Aside from that, there may even be an expectation that you stay with a firm for a period of time to recoup that initial investment they agreed to make in you. If you need to stick it out five years with a firm before you have to repay the amount they offered to bring you onboard, you need to be absolutely certain that you and your clients will be better off five years from now than you are today.

Keep in mind, though, that you need to do what’s in the best interest of your clients. You can end up changing your mind to do what’s best for them; however, be aware of the legal ramifications you could bring on yourself if you do decide at some point in the future that a change is needed.

Know Who “Owns” Your Clients
Speaking of your clients, understanding your employment agreement with an RIA firm is the clearest indication of who actually owns the relationship with your clients.

While it’s often said that one of the benefits of joining an RIA is that you “own” the relationship instead of the firm, as is common with a wirehouse, that isn’t always true when you get down to the legal definitions.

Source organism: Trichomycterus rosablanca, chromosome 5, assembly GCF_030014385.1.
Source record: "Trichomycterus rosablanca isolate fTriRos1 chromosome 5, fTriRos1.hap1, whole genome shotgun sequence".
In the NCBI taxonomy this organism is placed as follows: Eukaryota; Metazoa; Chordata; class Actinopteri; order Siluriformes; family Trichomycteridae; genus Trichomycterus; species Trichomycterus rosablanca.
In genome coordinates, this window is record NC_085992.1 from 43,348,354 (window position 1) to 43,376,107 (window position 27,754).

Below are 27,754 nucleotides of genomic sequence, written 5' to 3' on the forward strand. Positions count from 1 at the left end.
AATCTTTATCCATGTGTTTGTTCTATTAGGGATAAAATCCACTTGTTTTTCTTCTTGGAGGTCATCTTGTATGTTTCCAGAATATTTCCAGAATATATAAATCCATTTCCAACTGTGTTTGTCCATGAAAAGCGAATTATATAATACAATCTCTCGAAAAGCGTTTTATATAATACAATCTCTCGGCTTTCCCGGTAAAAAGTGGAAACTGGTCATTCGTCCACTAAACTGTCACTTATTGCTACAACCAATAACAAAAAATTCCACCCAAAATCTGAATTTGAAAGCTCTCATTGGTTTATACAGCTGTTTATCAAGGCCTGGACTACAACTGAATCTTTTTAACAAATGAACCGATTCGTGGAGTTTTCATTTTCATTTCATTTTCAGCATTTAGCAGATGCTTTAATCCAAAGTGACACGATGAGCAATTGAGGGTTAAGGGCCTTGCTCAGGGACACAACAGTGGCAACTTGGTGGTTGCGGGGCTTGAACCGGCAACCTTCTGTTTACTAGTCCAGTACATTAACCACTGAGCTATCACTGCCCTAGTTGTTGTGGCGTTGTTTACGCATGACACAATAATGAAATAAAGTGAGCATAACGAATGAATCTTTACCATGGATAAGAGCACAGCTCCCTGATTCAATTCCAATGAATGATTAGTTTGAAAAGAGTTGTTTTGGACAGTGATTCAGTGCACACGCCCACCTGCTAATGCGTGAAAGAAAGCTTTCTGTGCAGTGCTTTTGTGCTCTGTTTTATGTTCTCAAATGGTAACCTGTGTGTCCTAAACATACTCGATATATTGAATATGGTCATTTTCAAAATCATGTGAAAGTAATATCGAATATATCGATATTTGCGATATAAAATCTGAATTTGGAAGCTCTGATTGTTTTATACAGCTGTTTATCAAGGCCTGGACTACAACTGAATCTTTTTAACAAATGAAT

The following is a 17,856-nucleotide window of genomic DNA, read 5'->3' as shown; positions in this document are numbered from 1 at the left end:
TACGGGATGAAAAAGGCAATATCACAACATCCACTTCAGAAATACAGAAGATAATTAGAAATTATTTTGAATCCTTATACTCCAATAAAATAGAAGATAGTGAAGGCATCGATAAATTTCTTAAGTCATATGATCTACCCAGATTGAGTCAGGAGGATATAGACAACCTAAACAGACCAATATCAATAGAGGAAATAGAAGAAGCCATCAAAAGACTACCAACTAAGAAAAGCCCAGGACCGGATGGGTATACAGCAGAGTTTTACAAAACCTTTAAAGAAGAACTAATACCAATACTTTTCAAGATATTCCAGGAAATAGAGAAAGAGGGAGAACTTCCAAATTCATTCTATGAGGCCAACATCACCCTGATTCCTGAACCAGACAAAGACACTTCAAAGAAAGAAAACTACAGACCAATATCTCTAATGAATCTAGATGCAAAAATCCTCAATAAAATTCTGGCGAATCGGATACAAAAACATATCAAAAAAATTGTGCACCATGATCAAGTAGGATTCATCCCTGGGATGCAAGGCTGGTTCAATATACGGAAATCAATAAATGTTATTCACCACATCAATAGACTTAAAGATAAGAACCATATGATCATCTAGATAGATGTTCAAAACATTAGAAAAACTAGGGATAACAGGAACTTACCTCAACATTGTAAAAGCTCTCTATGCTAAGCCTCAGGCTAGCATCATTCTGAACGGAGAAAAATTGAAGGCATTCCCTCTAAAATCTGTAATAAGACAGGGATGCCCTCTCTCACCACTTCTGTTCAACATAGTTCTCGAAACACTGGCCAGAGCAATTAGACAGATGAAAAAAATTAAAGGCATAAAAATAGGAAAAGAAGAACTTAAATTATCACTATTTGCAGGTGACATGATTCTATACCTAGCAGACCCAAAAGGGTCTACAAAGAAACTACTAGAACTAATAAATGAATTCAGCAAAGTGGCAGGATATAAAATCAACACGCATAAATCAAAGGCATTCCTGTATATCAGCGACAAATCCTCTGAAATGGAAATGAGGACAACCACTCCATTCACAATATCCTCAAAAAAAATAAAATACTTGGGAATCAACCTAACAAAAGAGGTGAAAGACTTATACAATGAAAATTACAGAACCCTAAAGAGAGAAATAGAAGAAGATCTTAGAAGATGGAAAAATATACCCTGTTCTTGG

First things first, will you be considered an independent contractor or an employee of the RIA firm? How your relationship gets determined by the firm will in turn determine your relationship with clients.

In short: If you’re an employee, the RIA firm probably gets to claim that those clients really belong to them, not to you. And that’s why some advisors have found themselves in hot water recently when they left to create their own businesses.

While it may be tempting to say that your clients are yours because you moved them over from the wirehouse to the RIA along with you, that may not be the case unless your contract explicitly says so.

You can think of it like owning a house. When you own a home, you do it all – the landscaping, interior repairs, and pay the utilities.

If you go from owning a home to moving into a condo, however, you’re no longer responsible for all that. You still live in a “house” but the person responsible for it has changed.

As a final word on this subject, for all the talking down that RIAs sometimes do about the independent broker-deal industry, that side of wealth management has always honored the fact that their advisors are independent affiliates. There’s no confusion about structure. RIA firms and their advisors would do well to take a page from that notebook and talk about “independence” with the clear definition it deserves.